I mean, it was a bit of a workaround because the Eternity is an old church. So it’s got great acoustics, not great architecture in terms of staging. There’s a whole back end of the theatre that you have to put a big black curtain in front of or very deliberately use because it sort of turns into a little enclave. So we wondered how we could create a world that sits within this space and acknowledges – I mean, there’s a great moment at the end when the lights come up and everybody’s exposed within the theatre and you’re sitting there.

During matinees, we’d bring the screens up on the windows and so the light would come streaming in through these stained glass windows, and we’re in a church, we’re in like the most colonial Christian church. It would do things to your mind, just thinking about everything that you’ve witnessed onstage.

But we’ve actually amazingly somehow just purely by accident designed a show that we can take on the road. At the time, we weren’t really thinking about tourability at all. So yeah, it will live back at Darlinghurst in January. And then it will live in La Boite [in Brisbane] and then it will live at Malthouse [in Melbourne]. So it’ll be really interesting taking it into all those different spaces.

But in terms of design, we’ve chosen to use a projection screen to project the gifs. I know in the London production, they don’t, it’s purely the actors acting out [the gifs].


Yeah! So we came to that conclusion really based on – Australia is so far behind in things like critical race theory discussions and identity discussions that the whole point of digital blackface would be lost on them. And you can feel the point in the play where people go “Oh. Ohhh, I’ve done that. I’ve said these, I’ve used these and I’m not a person of colour. I’m a white woman or I’m a white man or I’m a gay white man.” You know? So it’s quite amazing having to navigate the conversation within the broader conversation of Australia.

I know this is a very specific point because I use a lot of gifs and I find that – I’m Indian, by the way – and every now and then I would wonder, I keep using that gif of the Black guy from The Office because I love the way he laughs.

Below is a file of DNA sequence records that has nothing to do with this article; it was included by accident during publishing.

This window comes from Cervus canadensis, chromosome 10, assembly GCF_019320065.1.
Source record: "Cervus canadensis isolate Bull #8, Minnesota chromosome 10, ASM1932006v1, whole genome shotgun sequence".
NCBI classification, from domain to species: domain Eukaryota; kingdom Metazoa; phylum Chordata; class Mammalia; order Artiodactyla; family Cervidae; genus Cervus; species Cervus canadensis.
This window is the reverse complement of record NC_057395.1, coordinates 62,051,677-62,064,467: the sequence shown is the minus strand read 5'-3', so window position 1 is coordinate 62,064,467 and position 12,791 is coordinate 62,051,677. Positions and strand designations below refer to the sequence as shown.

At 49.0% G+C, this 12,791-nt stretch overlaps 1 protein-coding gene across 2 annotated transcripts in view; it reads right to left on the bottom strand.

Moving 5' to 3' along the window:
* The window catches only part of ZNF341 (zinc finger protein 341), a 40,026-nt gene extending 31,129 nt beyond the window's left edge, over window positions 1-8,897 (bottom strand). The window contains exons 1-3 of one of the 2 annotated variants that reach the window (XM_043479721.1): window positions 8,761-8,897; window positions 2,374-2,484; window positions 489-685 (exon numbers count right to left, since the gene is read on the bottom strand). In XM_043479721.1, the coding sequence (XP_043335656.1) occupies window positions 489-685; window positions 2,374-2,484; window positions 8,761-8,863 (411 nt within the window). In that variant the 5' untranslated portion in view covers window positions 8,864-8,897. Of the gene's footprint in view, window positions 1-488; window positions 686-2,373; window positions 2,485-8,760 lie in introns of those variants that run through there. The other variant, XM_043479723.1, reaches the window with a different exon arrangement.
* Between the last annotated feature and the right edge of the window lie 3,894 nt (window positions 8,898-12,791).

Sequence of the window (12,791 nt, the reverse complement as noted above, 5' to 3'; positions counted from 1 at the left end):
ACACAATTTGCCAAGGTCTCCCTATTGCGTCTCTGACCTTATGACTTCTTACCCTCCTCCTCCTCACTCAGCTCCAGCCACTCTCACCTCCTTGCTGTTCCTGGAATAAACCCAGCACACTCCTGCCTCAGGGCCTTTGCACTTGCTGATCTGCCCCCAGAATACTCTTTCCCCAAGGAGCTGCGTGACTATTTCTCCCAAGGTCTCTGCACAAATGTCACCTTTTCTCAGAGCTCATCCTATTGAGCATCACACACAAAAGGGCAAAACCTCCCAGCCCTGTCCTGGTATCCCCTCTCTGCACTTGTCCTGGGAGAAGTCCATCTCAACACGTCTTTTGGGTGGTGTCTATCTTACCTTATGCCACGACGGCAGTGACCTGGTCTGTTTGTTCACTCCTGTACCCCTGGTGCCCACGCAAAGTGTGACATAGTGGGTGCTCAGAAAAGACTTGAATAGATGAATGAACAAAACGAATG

Yeah, Stanley?

Stanley, yes! And every now and then I would think, “Am I deliberately using a gif of a Black man laughing? Does that make me racist?” Buying into that idea of Black men [as caricatures]. One thing I definitely never like to use is Black people being scared. You know?

Totally. And that’s the big thing in Jasmine’s work is there’s a bibliography at the end with a list of all the gifs and all the memes that are used and who they are. And that’s that conversation, it’s like “Why do I feel like it’s okay” – I think that’s a big problem as well – you know, white women in Australia using Black women from reality shows in America. Like do you even know this person’s name? Do you even know what circumstances led to this viral moment or this iconic and very identifiable expression? Like you said, is it fear? Is it exploitation? Probably, yes.

And buying into that colonial representation of people of colour presented in media in a certain way, where they’re either diminished or they’re bordering on minstrelsy kind of thing. You know?

Yes, totally! Oh god, yeah.

But then I kind of wonder because you’re talking about white people. But then how does it work with us as people of colour but we’re not Black American?

Yeah, totally. You know, I became aware of the digital blackface conversation years ago and that’s only because of the Black academics, writers, thinkers, creatives, artists, people who are incredible at using Twitter as a platform to have massive conversations. And that’s the only way I became aware of digital blackface because of the people I follow on Twitter.

I’m a bit sort of old school, I just use a couple of emojis, that’s me. But I remember being like, “Oh fuck yeah. Am I part of this problematic behaviour? Have I been in the past? Probably 100%. When I learnt better, did I continue to engage in that? No.”

And I’m Aboriginal but I’m of very fair skin. I have white privilege in this world. I have no idea what it’s like to be judged, based on the colour of my skin. And my experience in Australia is very different to your experience in Australia. Mine has its own complexities around my Indigeneity and First Nations, you know, the ongoing colonial project.

But the play is kind of great in this way. I think what it does so beautifully is it opens up conversations for everyone. Yeah, like you say, non-Black people of colour questioning their own participation, their own actions, their own patterns of behaviour. And that’s quite powerful when a piece can do that when it’s not speaking directly to your experience. So you’re invited in to think about somebody else outside of your own world.